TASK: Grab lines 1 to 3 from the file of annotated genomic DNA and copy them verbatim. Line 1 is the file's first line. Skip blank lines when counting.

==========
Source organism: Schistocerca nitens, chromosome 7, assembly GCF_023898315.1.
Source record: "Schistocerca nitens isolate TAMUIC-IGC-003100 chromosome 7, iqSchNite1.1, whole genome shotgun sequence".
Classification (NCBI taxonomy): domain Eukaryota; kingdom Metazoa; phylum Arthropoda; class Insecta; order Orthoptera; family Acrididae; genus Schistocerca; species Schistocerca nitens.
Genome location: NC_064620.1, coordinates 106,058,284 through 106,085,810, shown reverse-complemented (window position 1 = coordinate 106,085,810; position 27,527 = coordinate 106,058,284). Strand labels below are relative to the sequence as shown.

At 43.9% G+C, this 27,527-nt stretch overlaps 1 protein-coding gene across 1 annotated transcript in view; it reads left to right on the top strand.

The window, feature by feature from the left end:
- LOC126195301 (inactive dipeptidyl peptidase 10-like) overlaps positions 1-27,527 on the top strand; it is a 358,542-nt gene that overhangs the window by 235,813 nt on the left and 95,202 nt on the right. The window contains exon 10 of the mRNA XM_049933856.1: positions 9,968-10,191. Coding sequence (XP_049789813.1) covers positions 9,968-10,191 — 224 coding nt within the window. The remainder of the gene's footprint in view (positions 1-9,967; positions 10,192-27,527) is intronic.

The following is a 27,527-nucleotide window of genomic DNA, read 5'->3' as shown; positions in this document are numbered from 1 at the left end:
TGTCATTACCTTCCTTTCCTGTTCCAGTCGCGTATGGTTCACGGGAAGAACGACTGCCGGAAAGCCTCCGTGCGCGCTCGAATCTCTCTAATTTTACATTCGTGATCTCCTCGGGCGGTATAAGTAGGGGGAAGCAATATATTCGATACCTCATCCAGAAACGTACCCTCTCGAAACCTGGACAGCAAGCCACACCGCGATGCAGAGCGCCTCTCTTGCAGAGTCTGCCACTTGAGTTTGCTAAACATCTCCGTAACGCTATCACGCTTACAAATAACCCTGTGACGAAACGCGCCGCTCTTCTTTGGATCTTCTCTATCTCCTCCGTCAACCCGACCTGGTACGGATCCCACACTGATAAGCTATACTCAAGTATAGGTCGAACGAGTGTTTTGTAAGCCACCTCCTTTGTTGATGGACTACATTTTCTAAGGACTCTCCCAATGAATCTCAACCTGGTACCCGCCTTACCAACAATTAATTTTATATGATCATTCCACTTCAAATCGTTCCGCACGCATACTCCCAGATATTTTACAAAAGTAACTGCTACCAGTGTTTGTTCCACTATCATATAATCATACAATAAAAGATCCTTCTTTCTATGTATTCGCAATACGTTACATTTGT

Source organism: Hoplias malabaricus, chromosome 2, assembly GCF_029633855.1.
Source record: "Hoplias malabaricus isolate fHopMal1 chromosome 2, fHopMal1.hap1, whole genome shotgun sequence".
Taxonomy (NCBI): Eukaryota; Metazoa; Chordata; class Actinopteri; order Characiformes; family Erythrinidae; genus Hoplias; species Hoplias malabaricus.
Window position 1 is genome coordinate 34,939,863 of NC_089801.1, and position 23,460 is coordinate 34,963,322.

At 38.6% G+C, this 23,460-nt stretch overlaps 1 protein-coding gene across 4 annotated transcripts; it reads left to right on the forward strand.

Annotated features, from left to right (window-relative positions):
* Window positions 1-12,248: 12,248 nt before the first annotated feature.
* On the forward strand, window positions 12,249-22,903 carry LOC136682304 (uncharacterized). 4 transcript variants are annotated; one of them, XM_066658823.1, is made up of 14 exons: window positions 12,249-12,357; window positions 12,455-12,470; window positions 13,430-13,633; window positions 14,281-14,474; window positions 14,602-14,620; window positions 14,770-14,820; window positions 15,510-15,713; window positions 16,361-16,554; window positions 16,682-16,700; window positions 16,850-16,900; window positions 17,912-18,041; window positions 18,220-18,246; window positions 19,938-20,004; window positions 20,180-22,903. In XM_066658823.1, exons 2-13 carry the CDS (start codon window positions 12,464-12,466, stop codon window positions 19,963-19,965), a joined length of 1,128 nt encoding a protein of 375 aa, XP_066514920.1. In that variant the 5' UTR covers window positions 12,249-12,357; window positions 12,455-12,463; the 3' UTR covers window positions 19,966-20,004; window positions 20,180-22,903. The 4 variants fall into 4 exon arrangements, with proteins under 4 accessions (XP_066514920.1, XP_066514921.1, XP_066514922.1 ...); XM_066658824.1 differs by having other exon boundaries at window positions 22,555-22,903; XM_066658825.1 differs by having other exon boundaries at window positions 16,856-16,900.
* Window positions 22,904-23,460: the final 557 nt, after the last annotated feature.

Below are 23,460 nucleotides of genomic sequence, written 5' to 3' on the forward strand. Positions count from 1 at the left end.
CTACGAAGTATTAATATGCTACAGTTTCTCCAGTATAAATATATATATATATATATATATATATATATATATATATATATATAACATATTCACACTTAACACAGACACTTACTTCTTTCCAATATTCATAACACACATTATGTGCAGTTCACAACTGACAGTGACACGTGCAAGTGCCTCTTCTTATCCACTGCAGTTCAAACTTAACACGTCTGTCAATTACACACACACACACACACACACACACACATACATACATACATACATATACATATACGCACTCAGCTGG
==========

Source organism: Schistocerca nitens, chromosome 7, assembly GCF_023898315.1.
Source record: "Schistocerca nitens isolate TAMUIC-IGC-003100 chromosome 7, iqSchNite1.1, whole genome shotgun sequence".
Classification (NCBI taxonomy): domain Eukaryota; kingdom Metazoa; phylum Arthropoda; class Insecta; order Orthoptera; family Acrididae; genus Schistocerca; species Schistocerca nitens.